[Chapter 42] A Model of Citizen Participation

Dec 23, 2010

Chapter 42
Still Working for Allah in the West: Theory and Methodology

A Model of Citizen Participation

What we need to do is prepare for the future and become better citizens – wherever we are. That is common sense and Islam is common sense.

Then we work at becoming not just ordinary citizens, but the very best citizens that we can be. Then, as a part of our civic responsibility, we raise our citizenship to ever higher and wider levels to include more areas. By saying “then,” however, I am not saying that it should be a linear process – one thing after another. This is a parallel process. That means we try to do all these things together – as much as we can. And once again, by talking about citizenship I am not just referring to the documents and formalities of citizenship such as passports, birth certificates or naturalization papers. I am also referring to the spirit and the actual civic and social and moral content of citizenship that goes well beyond paperwork.

Here are some areas of focus that I consider to be important in this respect:


Let me make one thing clear: To me everything is Islamic if it is done right. That is why I have Islamic in quotation marks. In other words, to me Islam is the right way of doing everything. It is God’s way of doing things. It is the natural way. However, there are certain practices that have been standardized for all times, while there are some other things that need careful thinking through in every age and place.

By Islamic training here I mean, first of all, getting a thorough grounding in Qur’an and Hadith – and in the supplementary material and Islamic literature that we need to facilitate that understanding.

Second, we need to be able to translate the teachings of the Qur’an and Hadith into practical models for our times and circumstances. This to me is the greatest challenge of all. This is an area where we have not been very successful in the past – in the West as well as in some other places in the world.

The third and a critical part of that training also is character training – what people call Tarbiyah and what the Qur’an calls Tazkiyah. Islam is a beautiful system. It is great in theory and that is fine. But for that system to work it needs to produce people who embody it in their life – in both personal as well as social life. This is an area where we have had only mixed success.

For two reasons: One, many of us are simply bad Muslims – that is easy to comprehend. Two, some of us think we are great Muslims and pass as such but we need to take another look at ourselves. Quite a few of us are full of all kinds of (a) internal problems, diseases and shortcomings – Amradul Qalb. (b) Some others among us come up short in our social relations – Mu’amalaat – which to a significant extent could be due to our inside being subject to Amradul Qalb.

As a result, our Islamic training will have to concentrate on all these aspects. This is what I call the theory of the work – figuring out what it is that needs to be done and why. This part is a most important part – the theory part I mean. For the practice comes out of this part. If the theory is bad, chances are the practice also will be bad. If the theory is half-baked and amateurish stuff, so will the practice be.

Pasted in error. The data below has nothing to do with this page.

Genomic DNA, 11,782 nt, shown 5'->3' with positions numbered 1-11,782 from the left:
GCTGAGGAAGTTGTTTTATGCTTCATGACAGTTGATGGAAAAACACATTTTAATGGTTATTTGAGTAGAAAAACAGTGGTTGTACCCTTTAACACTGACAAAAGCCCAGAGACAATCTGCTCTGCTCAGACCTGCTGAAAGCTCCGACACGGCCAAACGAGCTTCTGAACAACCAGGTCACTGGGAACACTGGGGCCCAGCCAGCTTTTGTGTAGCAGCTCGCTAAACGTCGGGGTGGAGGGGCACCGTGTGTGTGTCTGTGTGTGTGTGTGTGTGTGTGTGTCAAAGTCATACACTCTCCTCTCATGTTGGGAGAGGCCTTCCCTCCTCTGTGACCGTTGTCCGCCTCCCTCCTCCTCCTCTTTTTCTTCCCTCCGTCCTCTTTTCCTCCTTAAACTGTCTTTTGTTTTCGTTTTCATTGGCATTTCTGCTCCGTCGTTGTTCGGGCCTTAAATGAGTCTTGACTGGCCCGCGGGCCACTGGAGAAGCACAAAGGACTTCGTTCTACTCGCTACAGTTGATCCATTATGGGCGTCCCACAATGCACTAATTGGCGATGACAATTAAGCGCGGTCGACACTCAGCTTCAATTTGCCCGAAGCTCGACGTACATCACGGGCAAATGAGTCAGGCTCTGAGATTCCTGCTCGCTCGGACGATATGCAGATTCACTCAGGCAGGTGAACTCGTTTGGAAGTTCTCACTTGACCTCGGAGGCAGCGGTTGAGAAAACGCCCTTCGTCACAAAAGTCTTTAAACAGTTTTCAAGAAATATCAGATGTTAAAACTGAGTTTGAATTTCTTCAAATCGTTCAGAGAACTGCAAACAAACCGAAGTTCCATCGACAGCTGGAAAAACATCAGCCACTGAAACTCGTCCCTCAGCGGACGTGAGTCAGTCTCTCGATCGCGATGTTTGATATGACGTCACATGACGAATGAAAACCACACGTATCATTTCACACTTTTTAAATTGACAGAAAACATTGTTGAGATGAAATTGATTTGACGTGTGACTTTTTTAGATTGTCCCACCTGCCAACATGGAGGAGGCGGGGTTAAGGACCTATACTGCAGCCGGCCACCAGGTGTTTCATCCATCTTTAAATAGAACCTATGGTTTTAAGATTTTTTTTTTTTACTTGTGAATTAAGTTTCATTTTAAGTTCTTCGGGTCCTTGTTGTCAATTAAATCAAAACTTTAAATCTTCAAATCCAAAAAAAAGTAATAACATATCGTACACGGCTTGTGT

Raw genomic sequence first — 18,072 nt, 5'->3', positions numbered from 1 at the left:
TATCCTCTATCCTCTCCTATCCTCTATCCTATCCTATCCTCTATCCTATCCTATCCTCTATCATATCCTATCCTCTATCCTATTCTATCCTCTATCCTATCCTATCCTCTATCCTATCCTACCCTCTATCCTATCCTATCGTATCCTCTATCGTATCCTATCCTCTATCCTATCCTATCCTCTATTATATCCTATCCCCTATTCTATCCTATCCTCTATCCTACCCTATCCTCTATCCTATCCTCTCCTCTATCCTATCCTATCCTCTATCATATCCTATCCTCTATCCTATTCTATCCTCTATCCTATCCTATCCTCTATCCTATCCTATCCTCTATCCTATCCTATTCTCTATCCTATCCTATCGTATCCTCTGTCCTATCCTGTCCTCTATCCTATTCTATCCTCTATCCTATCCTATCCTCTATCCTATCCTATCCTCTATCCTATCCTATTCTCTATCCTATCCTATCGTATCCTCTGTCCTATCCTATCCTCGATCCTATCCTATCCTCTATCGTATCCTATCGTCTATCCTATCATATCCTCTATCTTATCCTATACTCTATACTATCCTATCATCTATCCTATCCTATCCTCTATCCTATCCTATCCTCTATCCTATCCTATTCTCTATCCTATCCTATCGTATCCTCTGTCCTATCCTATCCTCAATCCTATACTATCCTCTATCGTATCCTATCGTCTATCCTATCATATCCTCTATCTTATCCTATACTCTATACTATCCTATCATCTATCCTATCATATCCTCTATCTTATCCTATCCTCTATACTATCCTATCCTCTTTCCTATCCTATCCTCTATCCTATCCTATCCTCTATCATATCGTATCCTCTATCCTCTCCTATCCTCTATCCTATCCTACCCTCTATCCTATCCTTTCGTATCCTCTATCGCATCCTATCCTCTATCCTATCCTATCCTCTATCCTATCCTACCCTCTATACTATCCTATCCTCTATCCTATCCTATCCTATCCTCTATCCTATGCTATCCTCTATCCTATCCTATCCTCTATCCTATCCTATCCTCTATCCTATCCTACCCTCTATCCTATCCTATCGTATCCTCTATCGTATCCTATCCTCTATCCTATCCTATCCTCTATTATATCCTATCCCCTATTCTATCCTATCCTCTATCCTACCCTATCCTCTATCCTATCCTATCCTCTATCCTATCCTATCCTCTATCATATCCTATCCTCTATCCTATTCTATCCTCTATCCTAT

Once the theory part is clearly focused upon, from that theory we derive the details of our methodology: How to get all this stuff done? How to get the teaching done? How to get the training done? How to get the Tarbiyah and or Tazkiyah done? The final product – individual Muslims; Muslim groups and organizations; as well as Muslim activities and projects – will reflect our understanding of the theory of the work – the theory of Islam.


Once again, this is common sense. And Islam, as I said earlier, is common sense. Common sense is the compass that Allah has built into human beings to help them find him – to guide them to his path. The compass can be misused or not used at all; it can be tampered with or broken; or the user may be totally unfamiliar with the territory and therefore fail to take advantage of the help and direction offered by the compass. But if used properly it is there to help guide us to Allah.

Given this, it is not rocket science to figure out that we need to pay serious attention to the environment in which we live. We don’t need to go looking for Fatwas to help us resolve this issue. It is clear: We are in place X at time Y. We owe that place our full attention. That is elementary Islam. That means, beyond our own person and our own home, our neighborhood becomes priority #1 in our life.

Once again, I am running out of time – and Muslims often operate without resources. But let me say this: Islam is neighborliness. Now it is up to you to figure out where your neighborhood ends. If we don’t know this, we have perhaps never read the Qur’an. Where does it end? The neighborhood, I mean. One can always run off to the next Fatwa place to get a definitive ruling on whether or not one has any neighborhood obligations across the street.


We have, as Muslims, unshakable obligations to our local communities. That is what Islam is and that is how Islam works. What is a community? Ah, you have me. Not that I don’t know the answer. Allah has given me some understanding of the answer. But I don’t have the time. Therefore, I will have to leave it at that. Again, Muslims are always good at running off to find conducive Fatwas in far off places. But I am afraid you will have to bring some common sense into play here and figure out who are the people in your community whose lives crisscross yours.